ECM Contributing Writer
In tough, challenging times, more than six million people a year go to a small Italian town on top of a hill. Although I am neither Christian nor Catholic, I was one of those six million recently. It’s easy to see why people come.
Yes, it’s beautiful. But there are many similar, scenic tiny towns scattered throughout this country.
The town is Assisi. The attraction is St. Francis.
He was born in 1182, more than 800 years ago. But his life, work and message remain as timely today, as they were hundreds of years ago.
St. Francis was born into wealth. In his youth, he apparently enjoyed many of the opportunities that come with money. But it did not satisfy him. Going off to war, he was captured and spent a year as a prisoner. Then he was released, and returned to Assisi, not sure what he should be doing. He was like many other young people then and now, uncertain of direction and career.
The story goes that St. Francis felt God talked with him, asking him to renounce wealth and to promote peace and charity. St. Francis did that for the rest of his life.
Among other things, he was a creative teacher. We were told,and other material I’ve read agrees, that he used what educators call “visual aids.” As the well written and illustrated Wikipedia discussion of his life notes, “In 1223, Francis arranged for the first Christmas manger scene…He used real animals to create a living scene so that the worshipers could contemplate the birth of the child Jesus in a direct way, making use of the senses, especially sight.”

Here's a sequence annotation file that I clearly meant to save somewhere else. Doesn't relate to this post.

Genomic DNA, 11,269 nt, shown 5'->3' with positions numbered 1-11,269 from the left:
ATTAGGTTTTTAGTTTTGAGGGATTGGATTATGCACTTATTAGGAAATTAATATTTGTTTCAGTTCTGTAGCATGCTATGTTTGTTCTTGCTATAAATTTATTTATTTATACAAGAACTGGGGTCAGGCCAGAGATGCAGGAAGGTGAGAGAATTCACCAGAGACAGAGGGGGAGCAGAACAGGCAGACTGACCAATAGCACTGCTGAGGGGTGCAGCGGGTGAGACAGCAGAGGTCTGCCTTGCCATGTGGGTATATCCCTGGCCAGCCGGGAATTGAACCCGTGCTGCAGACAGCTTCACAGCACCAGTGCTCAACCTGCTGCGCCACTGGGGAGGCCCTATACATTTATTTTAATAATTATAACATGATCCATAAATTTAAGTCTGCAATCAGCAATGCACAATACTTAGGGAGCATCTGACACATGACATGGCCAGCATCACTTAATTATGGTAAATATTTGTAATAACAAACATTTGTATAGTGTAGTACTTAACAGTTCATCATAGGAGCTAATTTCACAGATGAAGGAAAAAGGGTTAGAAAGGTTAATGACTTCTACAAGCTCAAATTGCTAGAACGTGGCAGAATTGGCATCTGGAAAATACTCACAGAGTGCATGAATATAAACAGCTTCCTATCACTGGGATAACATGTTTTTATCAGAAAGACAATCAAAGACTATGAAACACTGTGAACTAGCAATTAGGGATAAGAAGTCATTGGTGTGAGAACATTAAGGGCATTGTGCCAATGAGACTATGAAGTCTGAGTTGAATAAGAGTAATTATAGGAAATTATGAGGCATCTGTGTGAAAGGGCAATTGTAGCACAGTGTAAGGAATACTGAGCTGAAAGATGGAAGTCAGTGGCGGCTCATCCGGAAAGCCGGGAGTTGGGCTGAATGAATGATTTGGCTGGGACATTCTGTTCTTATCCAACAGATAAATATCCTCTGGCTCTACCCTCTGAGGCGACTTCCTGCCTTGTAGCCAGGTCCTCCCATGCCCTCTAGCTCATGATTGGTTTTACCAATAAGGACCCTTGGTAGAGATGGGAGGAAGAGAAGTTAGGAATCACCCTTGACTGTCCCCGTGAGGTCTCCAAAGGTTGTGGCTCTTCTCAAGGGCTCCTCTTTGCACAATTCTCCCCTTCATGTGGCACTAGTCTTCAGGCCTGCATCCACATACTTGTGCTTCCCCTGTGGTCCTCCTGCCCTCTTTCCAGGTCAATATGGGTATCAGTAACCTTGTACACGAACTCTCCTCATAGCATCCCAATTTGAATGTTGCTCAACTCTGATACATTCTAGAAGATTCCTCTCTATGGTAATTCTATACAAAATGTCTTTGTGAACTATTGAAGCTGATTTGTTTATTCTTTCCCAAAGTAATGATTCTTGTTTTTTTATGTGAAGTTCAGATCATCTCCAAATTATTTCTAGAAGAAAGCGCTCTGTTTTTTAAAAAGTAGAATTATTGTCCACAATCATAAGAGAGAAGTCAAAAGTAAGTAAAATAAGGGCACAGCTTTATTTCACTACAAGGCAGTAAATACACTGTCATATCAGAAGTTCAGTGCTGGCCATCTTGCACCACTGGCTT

(A good short, illustrated discussion of his life is available at http://en.wikipedia.org/wiki/Francis_of_Assisi
Most of us will not give away our possessions. We won’t travel the country or world preaching peace, begging others to give money to the poor. We won’t turn away from our families. We won’t found a religious order.
But there is so much we can do. And I think this is part of what attracts six million to the tiny town.
People don’t go just to honor the man, although that’s certainly part of it. They don’t go just to see the churches or the scenery,although the churches are impressive and the scenery is beautiful.
I think people go to find encouragement, hope and perhaps,that often used word, “inspiration.” To “inspire,” my dictionary tells me, means among other things, to“uplift.”
It wasn’t just walking some of the steep streets in Assisi that lifted me up. It was the reminder of a life lived well, helping others.
In this busy, complex, often troubled time, I found it more moving than I can convey to think about this man’s life, and what it means for me. Regardless of your religion or race, perhaps Assisi and St. Francis can do some of the same for you.
Joe Nathan, formerly a Minnesota public school teacher and administrator, directs the Center for School Change at Macalester College. Reactions welcome, firstname.lastname@example.org